need tips on cleaning sterling silver , I have a ring that looks rusted over?

posted 1 year ago in Rings
Post # 2
2584 posts
Sugar bee
  • Wedding: June 2008 - County courthouse

Silver jewelry polish should do the trick…especially the ones where you soak first and then scrub with the little brush. If not that a sunshine polishing cloth would also work. Google both, they are not too hard to find. Good luck!

Post # 3
285 posts
Helper bee
  • Wedding: October 2013

Blue Nile sells a great polishing cloth. Works like a charm!

Post # 4
2956 posts
Sugar bee

Neat trick for cleaning silver.

If you have anything that is so complicated that it is impossible to clean this is a neat trick but don’t try it on anything valuable (financially or emotionally) or glued. Also, don’t use it on soft stones such as emeralds, or pearls.

Put hot water in a small bowl. Add a few tablespoons of bicarbonate of soda to the water. Put jewellery in the liquid and then add a few pieces of aluminium foil. 

You start off with silver oxide plus aluminium  and you end up with silver plus aluminium oxide. You’ll even see bubbles of oxygen coming off the jewellery.

It’s lots of fun and it’s kitchen chemistry!

Leave it for a few minutes. Then take the jewellery out.  Rinse it in cold water and then dry it carefully.


Post # 5
752 posts
Busy bee
  • Wedding: City, State

Silver tarnishes naturally and fairly quickly. You will need to clean off any dirt or debris in some warm water with a little bit of washing up liquid in it. Then dry thoroughly with a silver polishing cloth to polish any of the tarnish off. 

Post # 6
264 posts
Helper bee
  • Wedding: January 2019

The aluminium foil trick always works. I use it all the time. Basically just take a bowl of hot water, add a tspn of salt and some pieces of foil, and drop your silvery jewellery in there. Let it soak for 5 minutes and simply pull out the ring and wipe it off with a cloth. Voila. Repeat if VERY tarnished.

Post # 7
535 posts
Busy bee
  • Wedding: September 2018

I cleaned a silver ring once by putting it in a glass of coca cola for a while. It worked for me. It wasn’t a valuable piece though.

Post # 8
536 posts
Busy bee

I purchased a Sunshine Polishing Cloth on Amazon. I’ve done the aluminum foil trick a few times, but it didn’t take off much tarnish on my older, heavyweight silver. I haven’t worn my spoon rings in almost 10 years. After using the cloth, they shine like new!

Post # 9
16 posts

Either silver polish and a soft cloth, or simple whitening toothpaste and a soft bristled toothbrush. Wet the ring and brush, then gently scrub the toothpaste over the silver. Leave for a few minutes, then rinse. Might not be suitable on softer gemstones. 

Post # 10
2503 posts
Sugar bee

noobee92 :   Supersleuth :  The aluminum foil method actually isn’t recommended as it can result in pitting. Neither are most liquid solutions, which can eat away at more of the silver than you want them to. They will work to get the silver shiny, but they might cause lasting damage to the finish. (I know Supersleuth said not to do it on valuable pieces, so you may know this already!)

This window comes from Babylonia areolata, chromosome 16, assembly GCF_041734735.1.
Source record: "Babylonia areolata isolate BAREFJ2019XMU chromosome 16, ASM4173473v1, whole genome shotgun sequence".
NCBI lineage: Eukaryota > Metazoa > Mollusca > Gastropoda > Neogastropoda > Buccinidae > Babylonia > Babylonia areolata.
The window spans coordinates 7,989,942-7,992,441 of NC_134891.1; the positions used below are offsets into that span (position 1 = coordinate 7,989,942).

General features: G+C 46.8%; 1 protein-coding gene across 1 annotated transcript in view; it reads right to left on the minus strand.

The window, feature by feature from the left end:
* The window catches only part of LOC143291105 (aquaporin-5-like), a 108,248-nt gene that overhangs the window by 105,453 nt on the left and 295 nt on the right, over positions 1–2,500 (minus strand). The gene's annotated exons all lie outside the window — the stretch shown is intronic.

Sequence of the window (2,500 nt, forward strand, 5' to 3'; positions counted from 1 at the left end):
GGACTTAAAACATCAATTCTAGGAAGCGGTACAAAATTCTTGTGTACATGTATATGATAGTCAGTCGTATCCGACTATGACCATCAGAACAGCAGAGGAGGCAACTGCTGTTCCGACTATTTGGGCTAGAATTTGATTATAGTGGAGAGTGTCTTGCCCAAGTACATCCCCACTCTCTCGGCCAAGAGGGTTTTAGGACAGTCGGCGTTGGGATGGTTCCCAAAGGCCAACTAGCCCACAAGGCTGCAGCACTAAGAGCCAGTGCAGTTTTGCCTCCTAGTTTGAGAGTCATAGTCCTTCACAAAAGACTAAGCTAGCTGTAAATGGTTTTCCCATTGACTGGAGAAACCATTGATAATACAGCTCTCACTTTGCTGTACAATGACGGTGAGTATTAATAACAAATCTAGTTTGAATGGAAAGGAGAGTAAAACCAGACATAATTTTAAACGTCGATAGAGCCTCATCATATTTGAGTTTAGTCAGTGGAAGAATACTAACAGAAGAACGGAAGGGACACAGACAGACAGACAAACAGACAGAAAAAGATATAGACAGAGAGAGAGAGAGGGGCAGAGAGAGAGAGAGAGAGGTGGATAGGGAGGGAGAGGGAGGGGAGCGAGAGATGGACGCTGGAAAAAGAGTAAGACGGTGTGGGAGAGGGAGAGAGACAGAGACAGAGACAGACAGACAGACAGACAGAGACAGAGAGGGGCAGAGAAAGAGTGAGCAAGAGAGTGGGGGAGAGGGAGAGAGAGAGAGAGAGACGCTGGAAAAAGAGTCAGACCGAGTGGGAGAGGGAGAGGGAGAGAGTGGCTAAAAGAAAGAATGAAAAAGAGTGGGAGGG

A silver polishing cream or just soap & water and a polishing cloth are your best options. You can also store silver in special boxes lined with silvercloth to prevent oxidation; in a pinch keeping silver in any box rather than out and exposed to the air also helps. 

Post # 11
690 posts
Busy bee
  • Wedding: June 2020

I have a large, solid 925 sterling silver locket that I’ve been cleaning occasionally for years using boiling water, aluminum foil, and bicarbonate of soda. I haven’t noticed any pitting; it is my understanding that visible pitting can occur in silver plating with a significant amount of copper or zinc in it. 

The electrochemical method does leave microscopic pitting on sterling silver or purer (since it still contains copper), which can make the piece more prone to tarnishing in the future because of the microscopically uneven surface. This method will also remove factory-applied patinas, which may not be desired (it can leave an overly white appearance in places due to the copper being removed and leaving fine silver behind).

I’ve used the aluminum electrochemical method instead of physical polishing because the locket has fine details that I don’t want to wear down over time through the abrasion. The details are also difficult to clean between, and I’ve found that the electrochemical method works best for that.

I think there are tradeoffs for different methods, so the best choice will depend on the piece.

Post # 12
596 posts
Busy bee

Walmart sells a silver cleaning solution that is amazing all you have to do is soak a few seconds and rinse and then use a polishing cloth to make it shine. You’ll find it in their jewlery department. 

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